NABJ was established as an advocacy group in 1975 in Washington, D.C., and is now the largest organization for journalists of color in the nation. It provides career development, educational support and other services to its members worldwide. For more information, visit

Finding Samuel Lowe depicts tale of love, family, determination, grit


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Trailer from the documentary that tells the tale of the cross-continental search to find relatives.

By Carmen Glover

Retired NBC executive Paula Madison can truly say that she has reached the self actualization phase on Abraham Maslow’s hierarchy of human needs. Drawing from her love for family and the desire to trace her roots and forge a connection with all members of her extended family, Madison and her siblings, Elrick and Howard, embarked on a cross-continental quest to find their maternal grandfather, Samuel Lowe. The journey takes Madison and her siblings to the picturesque island of Jamaica, the homeland of their parents, to China, the homeland of their maternal grandfather. The result is the film Finding Samuel Lowe.

At a screening held at the Museum of the Moving Images in Queens, New York last Friday in conjunction with the New York Association of Black Journalists (NYABJ), Madison talked about growing up in Harlem with her mother, after her father was deported back to Jamaica, and observing an air of sadness hovering around her mother, whose face was unquestionably Asian.

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Retired NBC executive Paula Madison is greeted by a relative on one of her trips.

“Finding my family has been like filling a hole that existed in my soul. That longing that I had to find my family has been filled. Since I have found my family in China I have been back to China every six months,” Madison stated during a question-and-answer session that followed the screening. “It feels like I’ve been guided my grandfather since I was a child,” she said as she examined various truths that she unearthed during the investigation for the film and the redemption came when the family all met. “When we gathered in China there were over 320 of us and all of us were Lowes.”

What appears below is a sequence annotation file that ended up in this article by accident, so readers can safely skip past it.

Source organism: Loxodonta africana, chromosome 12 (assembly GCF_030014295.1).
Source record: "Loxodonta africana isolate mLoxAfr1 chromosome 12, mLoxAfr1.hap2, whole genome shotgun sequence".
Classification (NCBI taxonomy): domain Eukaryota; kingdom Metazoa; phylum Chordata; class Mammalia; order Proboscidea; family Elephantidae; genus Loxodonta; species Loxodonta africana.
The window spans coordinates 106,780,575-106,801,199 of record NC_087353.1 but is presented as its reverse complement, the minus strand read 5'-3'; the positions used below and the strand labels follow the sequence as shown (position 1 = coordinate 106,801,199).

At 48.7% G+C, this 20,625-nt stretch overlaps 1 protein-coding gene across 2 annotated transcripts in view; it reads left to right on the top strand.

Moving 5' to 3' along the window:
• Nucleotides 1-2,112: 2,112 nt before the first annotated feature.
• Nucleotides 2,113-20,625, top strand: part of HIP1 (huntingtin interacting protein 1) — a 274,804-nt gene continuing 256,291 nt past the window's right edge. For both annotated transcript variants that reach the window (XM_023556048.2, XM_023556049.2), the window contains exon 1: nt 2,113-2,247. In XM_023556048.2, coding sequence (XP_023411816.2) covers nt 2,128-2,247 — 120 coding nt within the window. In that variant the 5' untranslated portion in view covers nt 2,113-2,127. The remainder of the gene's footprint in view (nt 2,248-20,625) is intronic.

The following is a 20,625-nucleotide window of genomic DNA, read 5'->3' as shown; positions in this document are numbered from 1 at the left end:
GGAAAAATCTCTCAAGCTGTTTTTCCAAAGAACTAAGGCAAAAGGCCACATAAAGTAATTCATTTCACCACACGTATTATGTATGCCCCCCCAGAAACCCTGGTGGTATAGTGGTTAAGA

The film explores the origins of the Haka clan, a Chinese tribe to which Madison’s ancestry was traced, the history of Chinese indentured servants in the Jamaica, how those servants eventually became entrepreneurs, and the link between the Chinese men who came to work in the cane fields in and the black women in Jamaica bonding and forming families.

Members of the Lowe family joyously come together in the spirit of love.

Members of the Lowe family joyously come together in the spirit of love.

The values emphasized in the film, such as respect for education, family and prosperity are stark. Told with no holds barred, Finding Samuel Lowe is an emotional, loving, tribute to a family’s determination to answer the most fundamental of questions: Who am I? It describes a journey that many viewers will be inspired to take so that they, too, can answer that question without reservations.

The screening was attended by a large contingent of NYABJ and NABJ members, current and former NBC employees, and media stars such as former Essence magazine editor Susan Taylor, publicist/author Terrie Williams and Karl and Faye Rodney, publishers of the Carib News. The film, which was directed by Jeannette Kong, will be screened in Jamaica, West Indies on July 30. Visit the website for more information.

Madison has been involved actively in the  national and local chapters of the association of black journalists for years. She is now expanding into the Chinese portion of her culture and will release a book detailing her nuanced journey, under the Harper Collins imprint, in February 2015.–